Beadboard Fireplace Makeover

Alright, can I tell you a secret?  This post really isn't mine.  The idea was.  The execution, not so much.  The credit for this makeover goes to my hubby.

Now don't get me wrong, I love a good project.  I'm not intimidated by power tools, or even things that I haven't tried before.  Yet for some reason this project just really overwhelmed me.  That's when hubby really took the lead and made it happen.

See we weren't planning on making over our fireplace this soon.  When we added on to our house, we knew we'd have to close off the wood burning fireplace.  We figured we'd eventually put in an electrical insert, which we knew might also mean redo'ing the fireplace surround to make it work.We thought we'd be able to just leave the fireplace alone until that time came.

Boy were we wrong!  We totally didn't think it all the way through!  We had a LIVE wire in our fireplace.  The fireplace used to have (ugly) glass doors which covered the fireplace, but after we redid our flooring it did didn't fit anymore.  So it was just open...with a LIVE wire...in a house with two little people.  This stressed me out.  Yet I really didn't want to take on a project that might be more expensive or time consuming than we'd really hoped for.

I came up with the idea of adding a bead board surround because 1) bead board is cheap 2) we didn't need to destroy the current surround (which seems to have a complicated history...and will require a bit of work to handle).  .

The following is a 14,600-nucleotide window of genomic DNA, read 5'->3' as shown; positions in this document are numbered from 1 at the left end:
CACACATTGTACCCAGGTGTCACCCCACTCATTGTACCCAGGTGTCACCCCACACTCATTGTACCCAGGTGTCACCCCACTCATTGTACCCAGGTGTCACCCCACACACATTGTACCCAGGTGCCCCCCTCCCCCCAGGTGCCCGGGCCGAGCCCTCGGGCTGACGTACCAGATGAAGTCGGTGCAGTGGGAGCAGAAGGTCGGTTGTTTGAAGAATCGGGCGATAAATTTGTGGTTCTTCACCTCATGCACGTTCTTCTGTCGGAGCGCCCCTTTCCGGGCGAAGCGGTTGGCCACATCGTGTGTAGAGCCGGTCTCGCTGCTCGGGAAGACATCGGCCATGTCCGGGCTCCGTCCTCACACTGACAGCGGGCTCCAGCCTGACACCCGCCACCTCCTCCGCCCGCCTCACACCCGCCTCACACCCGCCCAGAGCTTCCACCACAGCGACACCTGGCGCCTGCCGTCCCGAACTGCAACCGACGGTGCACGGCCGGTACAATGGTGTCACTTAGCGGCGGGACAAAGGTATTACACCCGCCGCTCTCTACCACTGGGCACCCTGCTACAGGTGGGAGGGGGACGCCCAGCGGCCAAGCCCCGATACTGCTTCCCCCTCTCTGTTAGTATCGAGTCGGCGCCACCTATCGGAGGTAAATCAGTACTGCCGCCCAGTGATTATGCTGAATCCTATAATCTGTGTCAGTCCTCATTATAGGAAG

It turns out that the project really wasn't as simple as just popping in an electric insert and adding some bead board though.  Here are a few more pictures and details:

The insert was a VERY tight squeeze, so hubby removed some of the inner tile.
Then he build a base out of plywood to hold the fireplace level.
Then we added the bead board.  It's two pieces, which I cut with a jigsaw to make it fit into our existing space.  This took a really long time!  Lots of little adjustments.
Hubby used an adhesive to attach the bead board right on top of the tile.
Then we caulked around the edges, where the bead board met the molding.
We wired insert and screwed the insert into the walls of the fireplace to secure it.  The nice thing about this electric insert is that it doesn't get hot, so we don't need to worry about the beadboard being in contact with heat.

I'm really happy with it.  The whole thing came together for less than $30 (not including the price of the insert), which seems like such a great deal!  What do you think?  
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  1. I really like your writing style, great information, thankyou for posting.
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  2. It's absolutely gorgeous! I think the revised plans were a great fix - I love the asymmetrical look! Stacked Stone Tile

  3. I have a corner floor to ceiling faux stone (1970's) fireplace..have been looking for 6 months for that perfect picture..so I can have it remodeled and here it is..could not believe it..YAHOO!!

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